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Top Court Hears Conrad Black Appeal on Anti-Fraud Law

A lawyer for former media baron Conrad Black urged the Supreme Court Tuesday to overturn his fraud conviction, and several justices asked whether the federal law at issue was too vague.

Conrad Black arriving at a federal courthouse on June 18, 2007.
M. Spencer Green
Conrad Black arriving at a federal courthouse on June 18, 2007.

The Canadian-born Black, a member of Britain's House of Lords, has been in prison since March 2008, when he began serving a 6 1/2-year sentence for fraud and obstruction of justice.

Attorney Miguel Estrada, representing Black and two ex-colleagues who were found guilty of defrauding shareholders of one-time newspaper publishing giant Hollinger International Inc, argued before the Supreme Court that all convictions in the case must be overturned.

A U.S. jury in Chicago found the three men guilty of swindling the company out of $6.1 million by giving themselves illegal bonuses.

Hollinger was once the world's third-largest publisher of English-language newspapers.

At issue in the case is a 28-word law that Congress adopted in 1988 that makes it illegal for public officials and executives to commit fraud by depriving those they work for of the right to "honest services." The law has been used in a number of high-profile business cases, including that of former Enron Corp Chief Executive Jeffrey Skilling, whose case the Supreme Court is expected to hear in March.

It also has been used in a wide range of public corruption cases, including those of disgraced former lobbyist Jack Abramoff and two former Illinois governors, George Ryan and Rod Blagojevich.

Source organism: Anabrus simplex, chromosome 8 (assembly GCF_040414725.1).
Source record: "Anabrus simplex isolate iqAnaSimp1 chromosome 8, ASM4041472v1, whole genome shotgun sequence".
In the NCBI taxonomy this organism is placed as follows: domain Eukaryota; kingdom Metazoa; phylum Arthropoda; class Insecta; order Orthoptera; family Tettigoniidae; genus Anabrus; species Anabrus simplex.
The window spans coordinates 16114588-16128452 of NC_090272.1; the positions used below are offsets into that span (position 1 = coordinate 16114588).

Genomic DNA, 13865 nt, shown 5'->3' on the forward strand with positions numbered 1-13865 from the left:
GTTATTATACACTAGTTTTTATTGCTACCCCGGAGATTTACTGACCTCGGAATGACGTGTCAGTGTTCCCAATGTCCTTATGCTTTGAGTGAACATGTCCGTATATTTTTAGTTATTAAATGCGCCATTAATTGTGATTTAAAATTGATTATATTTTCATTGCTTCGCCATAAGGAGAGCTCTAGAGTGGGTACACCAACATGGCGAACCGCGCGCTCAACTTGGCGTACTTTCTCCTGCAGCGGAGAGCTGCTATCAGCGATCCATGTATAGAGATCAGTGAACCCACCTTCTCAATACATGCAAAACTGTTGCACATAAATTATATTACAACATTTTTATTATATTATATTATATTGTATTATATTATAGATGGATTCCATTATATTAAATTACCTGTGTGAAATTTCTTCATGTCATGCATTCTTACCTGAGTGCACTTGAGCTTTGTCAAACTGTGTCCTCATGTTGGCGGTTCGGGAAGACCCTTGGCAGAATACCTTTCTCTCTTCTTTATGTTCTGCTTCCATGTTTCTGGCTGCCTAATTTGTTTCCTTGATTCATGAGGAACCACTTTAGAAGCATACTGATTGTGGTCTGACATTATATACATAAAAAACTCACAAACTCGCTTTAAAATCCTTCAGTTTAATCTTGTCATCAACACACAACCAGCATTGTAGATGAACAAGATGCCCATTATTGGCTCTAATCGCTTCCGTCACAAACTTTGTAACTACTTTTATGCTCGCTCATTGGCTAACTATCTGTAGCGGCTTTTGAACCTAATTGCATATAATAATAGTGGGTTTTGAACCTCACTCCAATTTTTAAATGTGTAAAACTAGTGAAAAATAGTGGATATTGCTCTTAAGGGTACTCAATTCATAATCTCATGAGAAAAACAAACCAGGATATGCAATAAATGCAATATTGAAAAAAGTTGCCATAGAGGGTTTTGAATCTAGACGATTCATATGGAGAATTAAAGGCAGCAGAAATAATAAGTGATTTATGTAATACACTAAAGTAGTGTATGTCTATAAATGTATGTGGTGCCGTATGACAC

The Supreme Court Tuesday considered two cases -- one involving Black and the other involving former Alaska legislator Bruce Weyhrauch, who was charged under the law.

Justice Antonin Scalia repeatedly criticized the law for being "inherently vague" and said Congress should have been more specific.

He said that not even the Justice Department can figure out exactly what activities the law covers. "I don't see how you can expect the average citizen to figure it out," Scalia told the government lawyer.

Justice Anthony Kennedy said vagueness "is the lurking problem here" while Justice Ruth Bader Ginsburg said lower courts have been "massively confused" about the law's reach.

Justice Stephen Breyer expressed concern that the law could be used to prosecute a person merely because he were not working or acting in the best interests of his employer, such as an employee who reads the Daily Racing Form on the job.

Out of 150 million workers in the U.S., "I think possibly 140 (million) of them would flunk your test," Breyer told Deputy Solicitor General Michael Dreeben, a Justice Department lawyer who defended the law.

The justices repeatedly asked Dreeben how a ruling in Black's case could affect Skilling. Dreeben said he wanted to wait until Skilling's attorneys file their written briefs.

Chief Justice John Roberts told Dreeben it would be "very unusual" for the court to agree with the government in one case and then in the next case announce the law was unconstitutional.

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